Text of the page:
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Practical Programming in Tcl & Tk, Third Edition
By Brent B. Welch

Table of Contents
Chapter 33.  The Text Widget


Text Tags

A tag is a symbolic name that is associated with one or more ranges of characters. A tag has attributes that affect the display of text that is tagged with it. These attributes include fonts, colors, tab stops, line spacing and justification. A tag can have event bindings so you can create hypertext. A tag can also be used to represent application-specific information. The tag names and tag ranges operations described later tell you what tags are defined and where they are applied.

You can use almost any string for the name of a tag. However, do not use pure numbers, and do not include spaces, plus (+) or minus (-). These characters are used in the mark arithmetic and may cause problems if you use them in tag names.

A tag is added to a range with the tag add operation. The following command applies the tag everywhere to all the text in the widget:

$t tag add everywhere 1.0 end

You can add one or more tags when text is inserted, too:

$t insert insert "new text" {someTag someOtherTag}

If you do not specify tags when text is inserted, then the text picks up any tags that are present on the characters on both sides of the insertion point. (Before Tk 4.0, tags from the left-hand character were picked up.) If you specify tags in the insert operation, only those tags are applied to the text.

A tag is removed from a range of text with the tag remove operation. However, even if there is no text labeled with a tag, its attribute settings are remembered. All information about a tag can be removed with the tag delete operation:

$t tag remove everywhere 3.0 6.end
$t tag delete everywhere

Tag Attributes

The attributes for a tag are defined with the tag configure operation. For example, a tag for blue text is defined with the following command:

$t tag configure blue -foreground blue

Table 33-3 specifies the set of attributes for tags. Some attributes can only be applied with tags; there is no global attribute for -bgstipple, -fgstipple, -justify, -lmargin1, -lmargin2, -offset, -overstrike, -rmargin, and -underline. Table 33-10 on page 474 lists the attributes for the text widget as a whole.

The -relief and -borderwidth attributes go together. If you only specify a relief, there is no visible effect. The default relief is flat, too, so if you specify a border width without a relief you won't see any effect either.

The stipple attributes require a bitmap argument. Bitmaps and colors are explained in more detail in Chapter 38. For example, to "grey out" text you could use a foreground stipple of gray50:

$t tag configure disabled -fgstipple gray50

Table 33-3. Attributes for text tags.
-background colorThe background color for text.
-bgstipple bitmapA stipple pattern for the background color.
-borderwidth pixelsThe width for 3D border effects.
-fgstipple bitmapA stipple pattern for the foreground color.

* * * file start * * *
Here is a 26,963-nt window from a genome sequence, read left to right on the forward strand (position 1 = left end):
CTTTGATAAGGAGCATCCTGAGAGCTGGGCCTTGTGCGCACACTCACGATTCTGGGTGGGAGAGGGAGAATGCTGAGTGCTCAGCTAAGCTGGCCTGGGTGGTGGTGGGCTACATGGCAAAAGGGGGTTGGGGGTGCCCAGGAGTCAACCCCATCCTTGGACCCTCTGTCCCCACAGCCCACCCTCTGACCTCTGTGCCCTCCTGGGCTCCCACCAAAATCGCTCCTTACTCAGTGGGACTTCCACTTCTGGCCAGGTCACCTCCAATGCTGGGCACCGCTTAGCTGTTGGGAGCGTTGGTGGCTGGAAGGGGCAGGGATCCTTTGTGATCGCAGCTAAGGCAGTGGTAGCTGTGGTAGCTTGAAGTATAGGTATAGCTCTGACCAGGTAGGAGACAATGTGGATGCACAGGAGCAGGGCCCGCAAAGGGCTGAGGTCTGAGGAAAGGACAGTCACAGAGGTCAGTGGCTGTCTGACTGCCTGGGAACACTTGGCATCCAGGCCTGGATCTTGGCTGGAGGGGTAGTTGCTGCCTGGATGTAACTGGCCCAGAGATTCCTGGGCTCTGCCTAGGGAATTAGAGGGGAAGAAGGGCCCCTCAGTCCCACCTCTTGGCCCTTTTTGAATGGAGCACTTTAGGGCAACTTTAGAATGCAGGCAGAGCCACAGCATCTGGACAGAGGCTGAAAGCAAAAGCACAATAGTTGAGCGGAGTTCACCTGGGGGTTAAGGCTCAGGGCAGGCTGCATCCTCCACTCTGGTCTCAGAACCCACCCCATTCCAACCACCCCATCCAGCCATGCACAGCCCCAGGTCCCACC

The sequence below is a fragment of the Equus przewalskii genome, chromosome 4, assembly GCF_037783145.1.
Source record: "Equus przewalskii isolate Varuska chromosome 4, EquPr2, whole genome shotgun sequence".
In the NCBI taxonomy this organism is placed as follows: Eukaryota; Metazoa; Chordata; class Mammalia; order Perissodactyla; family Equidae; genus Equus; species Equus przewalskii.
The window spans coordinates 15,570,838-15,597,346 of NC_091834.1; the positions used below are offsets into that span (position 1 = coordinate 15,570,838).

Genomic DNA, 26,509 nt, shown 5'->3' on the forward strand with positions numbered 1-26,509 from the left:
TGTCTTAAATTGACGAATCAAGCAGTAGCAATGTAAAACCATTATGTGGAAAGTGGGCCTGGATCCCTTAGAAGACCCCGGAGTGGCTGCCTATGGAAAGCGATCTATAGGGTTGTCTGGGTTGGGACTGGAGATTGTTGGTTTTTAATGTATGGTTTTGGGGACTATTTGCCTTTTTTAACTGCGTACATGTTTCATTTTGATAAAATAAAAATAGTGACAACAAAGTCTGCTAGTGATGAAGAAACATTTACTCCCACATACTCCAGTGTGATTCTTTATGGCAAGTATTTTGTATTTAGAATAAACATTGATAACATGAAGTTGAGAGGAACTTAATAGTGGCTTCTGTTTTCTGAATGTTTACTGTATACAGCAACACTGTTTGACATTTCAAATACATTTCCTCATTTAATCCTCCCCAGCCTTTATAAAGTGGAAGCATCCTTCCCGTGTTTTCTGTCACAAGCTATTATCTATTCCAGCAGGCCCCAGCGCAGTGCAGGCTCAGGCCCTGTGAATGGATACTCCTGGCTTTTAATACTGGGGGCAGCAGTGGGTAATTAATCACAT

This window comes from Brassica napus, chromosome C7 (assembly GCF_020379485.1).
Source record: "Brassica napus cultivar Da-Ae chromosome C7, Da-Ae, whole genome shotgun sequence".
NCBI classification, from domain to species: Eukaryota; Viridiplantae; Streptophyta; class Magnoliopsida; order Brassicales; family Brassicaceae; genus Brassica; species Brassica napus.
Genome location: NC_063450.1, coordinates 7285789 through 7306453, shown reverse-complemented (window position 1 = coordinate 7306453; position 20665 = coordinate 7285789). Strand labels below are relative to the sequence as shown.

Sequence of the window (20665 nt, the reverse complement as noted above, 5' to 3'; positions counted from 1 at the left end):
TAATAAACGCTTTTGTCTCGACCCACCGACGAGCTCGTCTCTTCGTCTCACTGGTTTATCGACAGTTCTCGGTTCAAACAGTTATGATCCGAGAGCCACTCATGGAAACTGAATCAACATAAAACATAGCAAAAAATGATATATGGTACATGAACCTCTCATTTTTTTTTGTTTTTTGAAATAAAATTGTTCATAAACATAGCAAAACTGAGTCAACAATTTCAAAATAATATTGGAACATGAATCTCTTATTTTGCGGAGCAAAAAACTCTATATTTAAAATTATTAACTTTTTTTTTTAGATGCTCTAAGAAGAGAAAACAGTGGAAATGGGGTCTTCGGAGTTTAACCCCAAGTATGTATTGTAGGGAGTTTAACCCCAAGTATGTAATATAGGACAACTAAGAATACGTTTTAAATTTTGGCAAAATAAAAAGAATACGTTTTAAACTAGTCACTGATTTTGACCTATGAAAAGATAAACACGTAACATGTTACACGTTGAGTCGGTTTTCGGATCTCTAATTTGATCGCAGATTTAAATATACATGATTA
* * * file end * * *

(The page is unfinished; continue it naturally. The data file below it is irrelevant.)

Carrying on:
-font fontThe font for the text.
-foreground colorThe foreground color for text.
-justify howJustification: left, right, or center.
-lmargin1 pixelsNormal left indent for a line.
-lmargin2 pixelsIndent for the part of a line that gets wrapped.
-offset pixelsBaseline offset. Positive for superscripts.
-overstrike booleanDraw text with a horizontal line through it.
-relief whatflat, sunken, raised, groove, solid or ridge.
-rmargin pixelsRight-hand margin.
-spacing1 pixelsAdditional space above a line.
-spacing2 pixelsAdditional space above wrapped part of line.
-spacing3 pixelsAdditional space below a line.
-tabs tabstopsSpecifies tab stops.
-underline booleanIf true, the text is underlined.
-wrap modeLine wrap: none, char, or word.

graphics/tip_icon.gif

Configure tags early.


You can set up the appearance (and bindings) for tags once in your application, even before you have labeled any text with the tags. The attributes are retained until you explicitly delete the tag. If you are going to use the same appearance over and over again, then it is more efficient to do the setup once so that Tk can retain the graphics context.

On the other hand, if you change the configuration of a tag, any text with that tag will be redrawn with the new attributes. Similarly, if you change a binding on a tag, all tagged characters are affected immediately.

Example 33-1 defines a few tags for character styles you might see in an editor. The example is uses the font naming system added in Tk 8.0, which is described on page 550.

Example 33-1 Tag configurations for basic character styles.
proc TextStyles { t } {
   $t tag configure bold -font {times 12 bold}
   $t tag configure italic -font {times 12 italic}
   $t tag configure fixed -font {courier 12}
   $t tag configure underline -underline true
   $t tag configure super -offset 6 -font {helvetica 8}
   $t tag configure sub -offset -6 -font {helvetica 8}
}

Mixing Attributes from Different Tags

A character can be labeled with more than one tag. For example, one tag could determine the font, another could determine the background color, and so on. If different tags try to supply the same attribute, a priority ordering is taken into account. The latest tag added to a range of text has the highest priority. The ordering of tags can be controlled explicitly with the tag raise and tag lower commands.